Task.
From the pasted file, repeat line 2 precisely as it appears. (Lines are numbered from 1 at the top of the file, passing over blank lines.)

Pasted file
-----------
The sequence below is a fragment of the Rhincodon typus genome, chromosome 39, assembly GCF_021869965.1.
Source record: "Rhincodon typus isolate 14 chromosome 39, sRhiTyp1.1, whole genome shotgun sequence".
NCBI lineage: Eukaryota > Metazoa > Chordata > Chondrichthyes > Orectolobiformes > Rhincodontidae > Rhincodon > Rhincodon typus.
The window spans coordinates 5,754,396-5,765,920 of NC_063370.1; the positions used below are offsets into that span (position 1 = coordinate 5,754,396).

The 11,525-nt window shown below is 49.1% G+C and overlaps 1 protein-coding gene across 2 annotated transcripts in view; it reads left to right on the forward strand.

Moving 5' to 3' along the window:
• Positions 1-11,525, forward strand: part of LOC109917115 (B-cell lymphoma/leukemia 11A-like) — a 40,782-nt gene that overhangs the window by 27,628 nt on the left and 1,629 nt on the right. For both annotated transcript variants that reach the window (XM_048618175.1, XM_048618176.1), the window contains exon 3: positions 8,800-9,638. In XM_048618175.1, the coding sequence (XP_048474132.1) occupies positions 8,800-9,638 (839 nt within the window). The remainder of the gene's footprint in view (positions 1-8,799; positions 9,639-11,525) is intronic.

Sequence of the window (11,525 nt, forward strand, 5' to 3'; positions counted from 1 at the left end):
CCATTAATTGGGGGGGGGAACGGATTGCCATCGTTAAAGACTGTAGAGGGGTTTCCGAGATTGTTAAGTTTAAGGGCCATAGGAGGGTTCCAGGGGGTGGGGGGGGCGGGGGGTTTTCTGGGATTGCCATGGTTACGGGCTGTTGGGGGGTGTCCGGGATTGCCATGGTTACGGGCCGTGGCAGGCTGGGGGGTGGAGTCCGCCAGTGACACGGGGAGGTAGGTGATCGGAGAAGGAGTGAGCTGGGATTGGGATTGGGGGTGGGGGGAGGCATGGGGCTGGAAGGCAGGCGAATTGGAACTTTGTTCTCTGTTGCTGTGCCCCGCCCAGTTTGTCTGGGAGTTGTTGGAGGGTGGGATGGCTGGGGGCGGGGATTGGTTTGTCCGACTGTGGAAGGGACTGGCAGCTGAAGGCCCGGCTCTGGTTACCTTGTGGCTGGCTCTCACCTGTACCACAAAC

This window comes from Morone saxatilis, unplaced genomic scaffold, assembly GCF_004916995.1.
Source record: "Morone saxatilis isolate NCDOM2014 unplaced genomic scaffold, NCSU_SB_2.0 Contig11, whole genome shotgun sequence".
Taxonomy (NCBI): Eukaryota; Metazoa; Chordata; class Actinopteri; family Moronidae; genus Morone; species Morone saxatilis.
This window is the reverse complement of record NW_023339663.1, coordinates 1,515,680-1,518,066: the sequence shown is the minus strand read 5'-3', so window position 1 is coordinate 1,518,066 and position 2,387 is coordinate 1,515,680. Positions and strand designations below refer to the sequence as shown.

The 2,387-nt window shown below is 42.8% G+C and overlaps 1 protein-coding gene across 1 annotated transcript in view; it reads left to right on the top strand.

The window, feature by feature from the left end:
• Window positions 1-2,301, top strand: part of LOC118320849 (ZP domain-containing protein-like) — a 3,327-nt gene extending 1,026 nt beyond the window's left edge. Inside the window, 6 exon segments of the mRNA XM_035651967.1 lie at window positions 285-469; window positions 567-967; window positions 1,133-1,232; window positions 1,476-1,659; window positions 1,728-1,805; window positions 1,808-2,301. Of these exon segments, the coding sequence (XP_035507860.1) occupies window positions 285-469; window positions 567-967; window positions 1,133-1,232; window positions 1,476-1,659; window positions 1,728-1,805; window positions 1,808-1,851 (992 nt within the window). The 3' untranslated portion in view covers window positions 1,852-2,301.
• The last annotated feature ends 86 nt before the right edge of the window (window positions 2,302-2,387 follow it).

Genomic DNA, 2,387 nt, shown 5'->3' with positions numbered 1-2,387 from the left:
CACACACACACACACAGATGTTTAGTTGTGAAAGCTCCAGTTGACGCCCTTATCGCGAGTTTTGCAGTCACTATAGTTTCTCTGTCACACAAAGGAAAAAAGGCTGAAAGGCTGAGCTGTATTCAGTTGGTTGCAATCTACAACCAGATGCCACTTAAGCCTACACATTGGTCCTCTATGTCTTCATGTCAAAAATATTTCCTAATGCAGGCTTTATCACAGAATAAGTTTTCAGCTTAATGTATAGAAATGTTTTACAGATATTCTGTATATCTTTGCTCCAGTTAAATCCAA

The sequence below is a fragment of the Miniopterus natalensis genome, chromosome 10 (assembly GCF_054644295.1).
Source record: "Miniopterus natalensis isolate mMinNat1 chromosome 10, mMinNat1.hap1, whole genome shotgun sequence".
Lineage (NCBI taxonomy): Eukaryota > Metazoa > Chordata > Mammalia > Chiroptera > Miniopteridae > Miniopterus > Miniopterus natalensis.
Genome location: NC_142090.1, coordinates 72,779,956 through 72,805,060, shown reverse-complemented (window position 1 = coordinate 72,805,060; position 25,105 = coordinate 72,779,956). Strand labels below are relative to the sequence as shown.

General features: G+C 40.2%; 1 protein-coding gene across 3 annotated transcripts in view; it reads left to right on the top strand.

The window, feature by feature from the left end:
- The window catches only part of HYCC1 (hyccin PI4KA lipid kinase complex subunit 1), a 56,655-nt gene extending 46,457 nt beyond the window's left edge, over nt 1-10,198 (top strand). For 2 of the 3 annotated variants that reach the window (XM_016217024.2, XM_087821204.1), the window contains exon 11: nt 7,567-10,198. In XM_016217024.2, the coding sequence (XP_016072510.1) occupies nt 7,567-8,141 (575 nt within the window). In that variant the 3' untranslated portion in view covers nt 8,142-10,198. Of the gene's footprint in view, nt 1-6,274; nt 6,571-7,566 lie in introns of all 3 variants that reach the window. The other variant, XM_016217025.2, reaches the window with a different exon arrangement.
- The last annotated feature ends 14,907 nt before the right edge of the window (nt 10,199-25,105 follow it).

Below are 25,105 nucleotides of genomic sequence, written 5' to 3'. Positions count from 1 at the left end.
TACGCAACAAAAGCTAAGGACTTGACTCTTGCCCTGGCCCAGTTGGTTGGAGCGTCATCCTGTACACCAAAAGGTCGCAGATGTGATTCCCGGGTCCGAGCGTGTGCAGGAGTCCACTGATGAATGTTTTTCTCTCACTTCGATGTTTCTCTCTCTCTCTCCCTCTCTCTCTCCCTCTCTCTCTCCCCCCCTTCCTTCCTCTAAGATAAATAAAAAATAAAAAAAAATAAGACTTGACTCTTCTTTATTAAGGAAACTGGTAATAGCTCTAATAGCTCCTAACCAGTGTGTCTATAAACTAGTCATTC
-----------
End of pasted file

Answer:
Source record: "Rhincodon typus isolate 14 chromosome 39, sRhiTyp1.1, whole genome shotgun sequence".